To Jalapeño or to Hibernate the data...
An alternative to OR mapping?
Comparison between Jalapeño and Hibernate
In both systems, you can still use SQL on the underlying database. Thus, you can apply your own queries to the underlying data model and treat it as a set of relational tables.
One key differentiator between the two is the lack of any mapping files in Jalapeño. This contrasts with Hibernate where the XML mapping files are the underlying mechanism for providing the object to relational mappings. However, although the default mapping provided by Jalapeño needs no additional annotations, if you wish to apply different mappings to your objects you end up needing to capture the same sort of meta-data as Hibernate, just in a different format.
One very nice feature of Jalapeño is that you are able to modify your Java objects during development. Then at an appropriate point, you are able to re-generate the Caché classes from these modified classes. The underlying data model is updated and you are able to work with the new model. This makes the integration between the object world and the relational world very agile.
An important point to consider is that Jalapeño is very closely tied to Caché and does not work with other relational databases - whereas Hibernate can be used with any relational database. Thus, Hibernate does not tie you into a particular vendor's solution and, if it turns out that you need to migrate to a new database for any reason, your Hibernate system can go with you. This is not the case with Jalapeño.
Caché database structure
Following on from the previous sections' theme, as Jalapeño is tied to the Caché database, it is worth noting that the Caché database is not primarily intended as an implementation of the relational model [although it has been re-written not so long ago to offer native relational support – Ed]. While in many situations this may not be a significant factor (as we are primarily concerned with persisting objects into the database), there may be some exceptions. For example, should you need to access the same information from other systems then the resulting solution may or may not offer the flexibility or performance required. This may therefore be a factor in your selection (or not) between O-R mapping tools and object database systems.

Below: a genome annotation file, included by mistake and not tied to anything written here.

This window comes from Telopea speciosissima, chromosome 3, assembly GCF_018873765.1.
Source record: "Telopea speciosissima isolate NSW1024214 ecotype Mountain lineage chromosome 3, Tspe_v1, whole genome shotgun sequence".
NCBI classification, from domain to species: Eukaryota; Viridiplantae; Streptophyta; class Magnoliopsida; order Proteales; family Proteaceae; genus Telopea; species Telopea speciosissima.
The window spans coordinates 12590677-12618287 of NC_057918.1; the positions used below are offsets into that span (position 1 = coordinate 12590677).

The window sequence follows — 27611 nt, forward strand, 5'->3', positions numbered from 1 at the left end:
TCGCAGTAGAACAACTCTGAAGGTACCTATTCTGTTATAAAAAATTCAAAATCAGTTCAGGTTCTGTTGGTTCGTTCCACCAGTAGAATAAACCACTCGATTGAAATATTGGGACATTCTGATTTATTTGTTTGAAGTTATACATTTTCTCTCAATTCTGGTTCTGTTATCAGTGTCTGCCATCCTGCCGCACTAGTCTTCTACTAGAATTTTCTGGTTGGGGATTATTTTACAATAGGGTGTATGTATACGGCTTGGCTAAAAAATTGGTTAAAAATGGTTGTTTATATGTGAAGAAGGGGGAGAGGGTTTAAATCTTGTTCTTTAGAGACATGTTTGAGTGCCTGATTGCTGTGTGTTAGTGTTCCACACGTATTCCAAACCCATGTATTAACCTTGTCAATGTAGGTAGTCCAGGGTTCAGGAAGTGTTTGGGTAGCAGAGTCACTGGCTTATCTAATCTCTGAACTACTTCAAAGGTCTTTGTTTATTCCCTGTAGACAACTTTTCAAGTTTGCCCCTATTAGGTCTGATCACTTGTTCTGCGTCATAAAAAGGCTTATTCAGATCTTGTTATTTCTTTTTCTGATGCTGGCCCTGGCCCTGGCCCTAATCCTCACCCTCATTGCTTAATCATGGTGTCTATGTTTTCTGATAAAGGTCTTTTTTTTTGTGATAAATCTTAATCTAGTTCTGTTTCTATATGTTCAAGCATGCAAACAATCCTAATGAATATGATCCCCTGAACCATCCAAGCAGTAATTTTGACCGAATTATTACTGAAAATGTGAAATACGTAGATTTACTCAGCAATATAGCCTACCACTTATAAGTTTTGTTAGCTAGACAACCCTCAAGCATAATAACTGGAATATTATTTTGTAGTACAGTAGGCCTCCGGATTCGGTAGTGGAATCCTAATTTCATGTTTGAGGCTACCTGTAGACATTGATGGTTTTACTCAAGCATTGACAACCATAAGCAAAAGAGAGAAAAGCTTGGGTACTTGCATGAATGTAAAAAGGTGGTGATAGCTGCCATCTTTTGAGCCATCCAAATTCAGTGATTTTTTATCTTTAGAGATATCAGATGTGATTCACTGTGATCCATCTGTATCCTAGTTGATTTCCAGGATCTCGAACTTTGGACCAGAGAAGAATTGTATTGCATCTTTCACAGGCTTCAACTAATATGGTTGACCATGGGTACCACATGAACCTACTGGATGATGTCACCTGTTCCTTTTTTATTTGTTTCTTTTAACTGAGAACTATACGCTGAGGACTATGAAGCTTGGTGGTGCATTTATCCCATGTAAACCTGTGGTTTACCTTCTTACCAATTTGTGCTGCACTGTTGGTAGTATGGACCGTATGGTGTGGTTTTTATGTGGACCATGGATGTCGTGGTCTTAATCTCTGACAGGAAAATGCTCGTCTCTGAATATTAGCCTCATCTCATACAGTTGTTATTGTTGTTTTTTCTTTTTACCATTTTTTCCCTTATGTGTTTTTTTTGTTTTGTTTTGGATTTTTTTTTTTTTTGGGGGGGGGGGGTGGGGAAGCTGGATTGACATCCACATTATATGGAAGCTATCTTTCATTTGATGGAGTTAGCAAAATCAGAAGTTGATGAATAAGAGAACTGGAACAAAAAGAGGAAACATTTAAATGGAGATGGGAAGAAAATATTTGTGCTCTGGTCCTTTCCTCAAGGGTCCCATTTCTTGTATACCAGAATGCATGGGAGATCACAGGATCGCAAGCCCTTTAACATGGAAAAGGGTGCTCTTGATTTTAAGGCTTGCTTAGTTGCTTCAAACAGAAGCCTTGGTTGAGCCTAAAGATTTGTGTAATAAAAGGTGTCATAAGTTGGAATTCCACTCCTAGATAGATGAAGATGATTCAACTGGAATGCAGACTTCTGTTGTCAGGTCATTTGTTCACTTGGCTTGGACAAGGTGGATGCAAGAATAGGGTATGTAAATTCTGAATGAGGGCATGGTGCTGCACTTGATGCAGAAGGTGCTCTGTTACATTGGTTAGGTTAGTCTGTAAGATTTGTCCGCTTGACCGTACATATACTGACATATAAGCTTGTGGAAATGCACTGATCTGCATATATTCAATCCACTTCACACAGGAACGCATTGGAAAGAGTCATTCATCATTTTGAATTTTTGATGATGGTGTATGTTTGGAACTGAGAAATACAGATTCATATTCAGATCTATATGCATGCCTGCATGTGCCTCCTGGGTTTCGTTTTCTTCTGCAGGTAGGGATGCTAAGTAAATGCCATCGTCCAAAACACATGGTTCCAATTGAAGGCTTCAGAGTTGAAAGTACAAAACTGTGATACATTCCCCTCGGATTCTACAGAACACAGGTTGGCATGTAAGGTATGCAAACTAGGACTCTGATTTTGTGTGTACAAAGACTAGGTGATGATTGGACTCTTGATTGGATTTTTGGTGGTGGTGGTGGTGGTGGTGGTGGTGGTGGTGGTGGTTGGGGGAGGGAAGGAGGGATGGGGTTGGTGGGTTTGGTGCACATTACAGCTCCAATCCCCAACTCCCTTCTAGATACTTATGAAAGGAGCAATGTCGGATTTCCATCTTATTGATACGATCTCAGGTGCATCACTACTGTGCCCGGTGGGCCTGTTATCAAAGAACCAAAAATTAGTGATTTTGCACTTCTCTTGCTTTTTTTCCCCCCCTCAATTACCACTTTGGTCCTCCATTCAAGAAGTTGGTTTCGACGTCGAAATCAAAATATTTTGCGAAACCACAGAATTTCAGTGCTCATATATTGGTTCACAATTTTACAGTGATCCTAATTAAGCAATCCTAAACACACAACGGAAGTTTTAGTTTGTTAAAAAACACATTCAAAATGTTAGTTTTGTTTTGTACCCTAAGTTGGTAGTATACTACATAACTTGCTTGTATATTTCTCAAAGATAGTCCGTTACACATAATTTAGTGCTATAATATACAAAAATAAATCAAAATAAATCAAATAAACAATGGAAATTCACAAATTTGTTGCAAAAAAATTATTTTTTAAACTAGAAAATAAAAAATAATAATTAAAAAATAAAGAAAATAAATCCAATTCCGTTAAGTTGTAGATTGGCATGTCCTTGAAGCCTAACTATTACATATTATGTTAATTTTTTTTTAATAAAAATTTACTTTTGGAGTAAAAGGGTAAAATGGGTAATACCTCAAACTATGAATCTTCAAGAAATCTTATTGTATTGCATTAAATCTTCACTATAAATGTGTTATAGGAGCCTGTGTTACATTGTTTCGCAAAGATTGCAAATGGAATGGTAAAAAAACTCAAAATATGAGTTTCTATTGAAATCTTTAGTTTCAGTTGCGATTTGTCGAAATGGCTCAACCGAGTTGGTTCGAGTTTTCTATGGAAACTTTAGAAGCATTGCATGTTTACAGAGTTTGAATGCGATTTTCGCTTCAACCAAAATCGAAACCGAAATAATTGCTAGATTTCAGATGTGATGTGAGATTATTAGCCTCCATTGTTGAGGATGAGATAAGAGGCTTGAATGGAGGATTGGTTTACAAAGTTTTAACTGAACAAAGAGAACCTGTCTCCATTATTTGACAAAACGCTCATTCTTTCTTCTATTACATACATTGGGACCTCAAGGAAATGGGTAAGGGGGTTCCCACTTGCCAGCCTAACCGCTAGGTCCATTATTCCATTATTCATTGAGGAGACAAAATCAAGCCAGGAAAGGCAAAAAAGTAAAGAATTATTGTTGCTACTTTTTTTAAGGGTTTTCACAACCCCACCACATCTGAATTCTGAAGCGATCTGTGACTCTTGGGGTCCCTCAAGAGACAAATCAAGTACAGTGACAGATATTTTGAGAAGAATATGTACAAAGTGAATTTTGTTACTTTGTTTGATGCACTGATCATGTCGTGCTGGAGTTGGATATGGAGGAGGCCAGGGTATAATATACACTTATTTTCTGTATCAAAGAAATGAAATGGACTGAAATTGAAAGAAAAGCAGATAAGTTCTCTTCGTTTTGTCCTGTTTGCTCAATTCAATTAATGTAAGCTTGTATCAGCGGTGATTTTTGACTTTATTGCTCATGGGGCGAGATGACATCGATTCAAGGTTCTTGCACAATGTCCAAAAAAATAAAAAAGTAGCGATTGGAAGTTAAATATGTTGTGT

You have to pay for Caché/Jalapeño
Another criterion that can be relevant to many organisations is that Jalapeño and Caché are commercial products. This may be viewed as both a negative and a positive thing. It may be viewed as a negative in that you must pay for commercial software, where as tools such as Hibernate are free. The positive may be that as you pay for the product, you may have a right to expect, and may receive, a high level of support. Indeed, in at least one industry I have worked in the lack of a commercial support contract would mean that open source software would not be considered a viable option.
Hibernate is extremely widely adopted. This means that not only has it been validated on many applications worldwide, but there is a large developer pool out that that you can drawn on if necessary. Whereas, as far as I know, the Caché market is much smaller. That is not to say that because of this it is any less effective than Hibernate. However, should you need to recruit developers with Caché knowledge, you may find they are either not available in your area or available only at a premium.
The bottom line here is: "Would I use Caché and Jalapeño on my next development project given the choice?" Personally, I think I would start from the vantage point that I have Hibernate available as a well-tried and trusted O-R mapping tool – so, what is it that Jalapeño gives me that Hibernate does not?
The short answer is, it avoids the need to create XML based mappings of my objects. However, personally, I am not convinced that I might not end up creating the same amount of meta-data in terms of annotations, but now defined with my POJOs. In addition, I would want to benchmark Caché as a database system against my preferred relational database to ensure that it provided the performance and scalability required [Cache, of course, would claim that it outperforms a pure RDBMS in both areas; but any such claims must, as John says, be verified in your environment with your data - Ed]. ®
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